Do you have a technique for writing the magic into your stories?

Forests inspire me!!  I like to surround myself with nature when I’m working on a new book.  There is REAL magic all around us if you slow down enough to notice…like watching tiny rainbows glinting off dragonfly wings as they hover over the water…or the way an oak seed helicopters to the soft ground without making a sound…REAL magic!!

My fingers ached just thinking about attaching all those sequins. Do you sew?

I married into a Norwegian Farm Family where my amazing mother-in-law baked, canned, quilted, sewed and made everything from scratch!  She taught me how to sew when my three sons were small and I’ve been sewing ever since.   There is such a sense of accomplishment and pride when you create something beautiful with your own hands.

 

What’s your favorite circus act?

I am amazed by the strength, balance and focus it takes to be a performer on any of the high wire acts..  I also love the way some circus acts are family oriented and the talent is passed down from generation to generation.

Your series: Tales from American HerStory seem to focus on young girls from the earlier half of the 20th century. Is there a specific reason you chose this period in time? Why?

I’ve always been interested in history and reading stories of a really harsh time in our history and to see how people overcame great obstacles.  It gives me hope for the future.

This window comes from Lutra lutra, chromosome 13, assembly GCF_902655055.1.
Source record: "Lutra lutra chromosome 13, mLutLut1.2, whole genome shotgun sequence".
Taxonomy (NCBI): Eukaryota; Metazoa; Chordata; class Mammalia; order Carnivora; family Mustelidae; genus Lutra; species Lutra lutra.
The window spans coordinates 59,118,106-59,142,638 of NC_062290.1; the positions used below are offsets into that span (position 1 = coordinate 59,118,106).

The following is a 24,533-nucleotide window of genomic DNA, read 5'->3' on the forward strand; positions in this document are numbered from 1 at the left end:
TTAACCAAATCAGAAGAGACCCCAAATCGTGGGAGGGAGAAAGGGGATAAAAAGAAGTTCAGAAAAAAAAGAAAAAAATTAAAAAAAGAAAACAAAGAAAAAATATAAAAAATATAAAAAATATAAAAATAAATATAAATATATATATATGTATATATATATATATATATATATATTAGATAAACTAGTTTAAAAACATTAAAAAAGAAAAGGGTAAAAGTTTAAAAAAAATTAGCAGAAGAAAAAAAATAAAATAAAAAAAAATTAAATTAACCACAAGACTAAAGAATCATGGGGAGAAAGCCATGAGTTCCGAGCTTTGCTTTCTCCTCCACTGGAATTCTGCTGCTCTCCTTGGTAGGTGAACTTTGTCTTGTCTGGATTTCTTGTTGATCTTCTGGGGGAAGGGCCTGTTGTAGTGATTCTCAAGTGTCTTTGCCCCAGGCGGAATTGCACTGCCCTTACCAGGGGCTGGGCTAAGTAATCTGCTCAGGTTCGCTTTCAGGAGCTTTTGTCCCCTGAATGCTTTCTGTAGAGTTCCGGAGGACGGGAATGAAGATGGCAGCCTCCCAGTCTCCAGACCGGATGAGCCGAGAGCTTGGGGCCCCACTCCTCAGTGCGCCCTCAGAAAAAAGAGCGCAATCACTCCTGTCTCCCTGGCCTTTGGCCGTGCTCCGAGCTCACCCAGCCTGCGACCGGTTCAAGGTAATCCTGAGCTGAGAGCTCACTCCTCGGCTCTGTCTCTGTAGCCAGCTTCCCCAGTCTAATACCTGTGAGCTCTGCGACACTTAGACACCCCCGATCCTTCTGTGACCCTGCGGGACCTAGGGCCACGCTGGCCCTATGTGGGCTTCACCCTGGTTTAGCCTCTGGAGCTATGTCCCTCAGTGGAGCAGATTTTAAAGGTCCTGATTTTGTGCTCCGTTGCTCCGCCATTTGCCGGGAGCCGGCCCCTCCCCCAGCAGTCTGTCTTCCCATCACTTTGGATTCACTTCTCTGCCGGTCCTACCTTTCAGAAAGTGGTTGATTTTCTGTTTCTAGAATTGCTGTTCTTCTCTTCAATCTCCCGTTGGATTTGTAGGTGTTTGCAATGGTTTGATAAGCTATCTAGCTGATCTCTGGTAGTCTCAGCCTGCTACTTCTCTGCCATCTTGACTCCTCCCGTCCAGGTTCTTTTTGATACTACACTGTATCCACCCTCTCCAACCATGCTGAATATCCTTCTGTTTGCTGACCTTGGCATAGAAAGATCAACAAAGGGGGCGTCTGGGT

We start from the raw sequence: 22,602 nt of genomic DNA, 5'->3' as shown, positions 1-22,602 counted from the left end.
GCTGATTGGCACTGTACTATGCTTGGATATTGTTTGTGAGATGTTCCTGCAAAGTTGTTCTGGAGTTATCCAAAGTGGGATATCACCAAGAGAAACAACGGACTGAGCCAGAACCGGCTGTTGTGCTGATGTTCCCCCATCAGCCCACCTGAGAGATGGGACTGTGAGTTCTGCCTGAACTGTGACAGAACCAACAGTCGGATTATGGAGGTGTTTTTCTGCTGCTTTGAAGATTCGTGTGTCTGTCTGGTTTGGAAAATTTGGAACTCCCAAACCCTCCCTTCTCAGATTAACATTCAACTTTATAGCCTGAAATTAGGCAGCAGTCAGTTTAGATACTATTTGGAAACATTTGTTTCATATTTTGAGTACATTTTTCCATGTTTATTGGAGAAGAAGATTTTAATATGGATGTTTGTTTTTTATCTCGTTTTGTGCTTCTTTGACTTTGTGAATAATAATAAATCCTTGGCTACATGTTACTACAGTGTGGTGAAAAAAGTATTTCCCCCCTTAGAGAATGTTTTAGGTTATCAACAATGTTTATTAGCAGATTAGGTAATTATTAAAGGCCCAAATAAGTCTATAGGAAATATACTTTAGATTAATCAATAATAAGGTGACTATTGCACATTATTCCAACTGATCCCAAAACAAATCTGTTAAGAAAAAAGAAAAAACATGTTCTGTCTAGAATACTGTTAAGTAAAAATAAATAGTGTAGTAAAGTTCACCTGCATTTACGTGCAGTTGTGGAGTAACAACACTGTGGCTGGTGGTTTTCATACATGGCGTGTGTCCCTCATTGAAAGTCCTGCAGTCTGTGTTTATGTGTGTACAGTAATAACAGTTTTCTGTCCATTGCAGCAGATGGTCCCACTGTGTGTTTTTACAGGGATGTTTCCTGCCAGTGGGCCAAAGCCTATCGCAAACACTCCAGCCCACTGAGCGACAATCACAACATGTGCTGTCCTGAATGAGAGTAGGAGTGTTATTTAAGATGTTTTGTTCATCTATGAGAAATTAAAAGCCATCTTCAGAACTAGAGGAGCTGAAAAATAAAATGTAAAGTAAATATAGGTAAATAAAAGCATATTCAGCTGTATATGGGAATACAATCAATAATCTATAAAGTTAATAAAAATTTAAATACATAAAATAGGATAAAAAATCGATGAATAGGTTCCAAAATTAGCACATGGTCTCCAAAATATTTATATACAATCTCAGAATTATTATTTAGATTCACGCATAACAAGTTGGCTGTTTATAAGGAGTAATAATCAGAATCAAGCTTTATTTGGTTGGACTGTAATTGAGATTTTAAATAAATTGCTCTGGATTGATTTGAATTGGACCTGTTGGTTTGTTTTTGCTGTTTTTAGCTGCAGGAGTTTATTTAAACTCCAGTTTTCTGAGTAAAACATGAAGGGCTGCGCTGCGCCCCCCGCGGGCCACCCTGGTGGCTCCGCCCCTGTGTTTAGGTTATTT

What will your next book be based on?

The Cheese Song  is the third book in The American Herstory Series and is about the Orphan Train Riders In the late 1800’s….messages of hope, love and belonging.  There is also an environmental fantasy in my near future as well!  Who doesn’t LOVE pond spirits and talking trees!!  
 

When did you start writing?

Kindergarten!  I learned to read with Dick & Jane; Spot & Puff when I was five and I thought “That’s what I will write about when I grow up….Dick and Jane having lots and lots of adventures!”
 

Who is your favorite children’s author and illustrator? Why?

Beverly Cleary was and is still my all time favorite!  I also love Roald Dahl, C.S. Lewis and J.K. Rowling and the way their writing intertwines reality with fantasy.

For more about Lisa Olson check out her website: http://lisagammonolson.com